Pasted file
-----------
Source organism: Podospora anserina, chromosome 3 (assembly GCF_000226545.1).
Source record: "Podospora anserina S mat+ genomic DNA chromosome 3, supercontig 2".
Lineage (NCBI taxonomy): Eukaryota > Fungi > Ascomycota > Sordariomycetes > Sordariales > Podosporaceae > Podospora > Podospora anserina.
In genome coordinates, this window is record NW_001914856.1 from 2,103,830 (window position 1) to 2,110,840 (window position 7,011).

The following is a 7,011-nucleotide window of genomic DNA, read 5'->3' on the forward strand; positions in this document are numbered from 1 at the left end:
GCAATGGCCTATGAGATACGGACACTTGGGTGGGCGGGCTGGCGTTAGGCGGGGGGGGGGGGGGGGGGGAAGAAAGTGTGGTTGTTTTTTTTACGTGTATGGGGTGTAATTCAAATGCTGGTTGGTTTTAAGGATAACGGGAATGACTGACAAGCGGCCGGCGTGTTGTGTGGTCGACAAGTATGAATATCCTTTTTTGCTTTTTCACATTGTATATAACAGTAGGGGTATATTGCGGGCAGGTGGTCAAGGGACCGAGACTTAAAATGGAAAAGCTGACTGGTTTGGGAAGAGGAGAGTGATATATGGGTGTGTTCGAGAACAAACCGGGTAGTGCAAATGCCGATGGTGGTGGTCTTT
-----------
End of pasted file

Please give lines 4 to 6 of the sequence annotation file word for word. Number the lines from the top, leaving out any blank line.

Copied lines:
In genome coordinates, this window is record NW_001914856.1 from 2,103,830 (window position 1) to 2,110,840 (window position 7,011).

The following is a 7,011-nucleotide window of genomic DNA, read 5'->3' on the forward strand; positions in this document are numbered from 1 at the left end:
GCAATGGCCTATGAGATACGGACACTTGGGTGGGCGGGCTGGCGTTAGGCGGGGGGGGGGGGGGGGGGGAAGAAAGTGTGGTTGTTTTTTTTACGTGTATGGGGTGTAATTCAAATGCTGGTTGGTTTTAAGGATAACGGGAATGACTGACAAGCGGCCGGCGTGTTGTGTGGTCGACAAGTATGAATATCCTTTTTTGCTTTTTCACATTGTATATAACAGTAGGGGTATATTGCGGGCAGGTGGTCAAGGGACCGAGACTTAAAATGGAAAAGCTGACTGGTTTGGGAAGAGGAGAGTGATATATGGGTGTGTTCGAGAACAAACCGGGTAGTGCAAATGCCGATGGTGGTGGTCTTT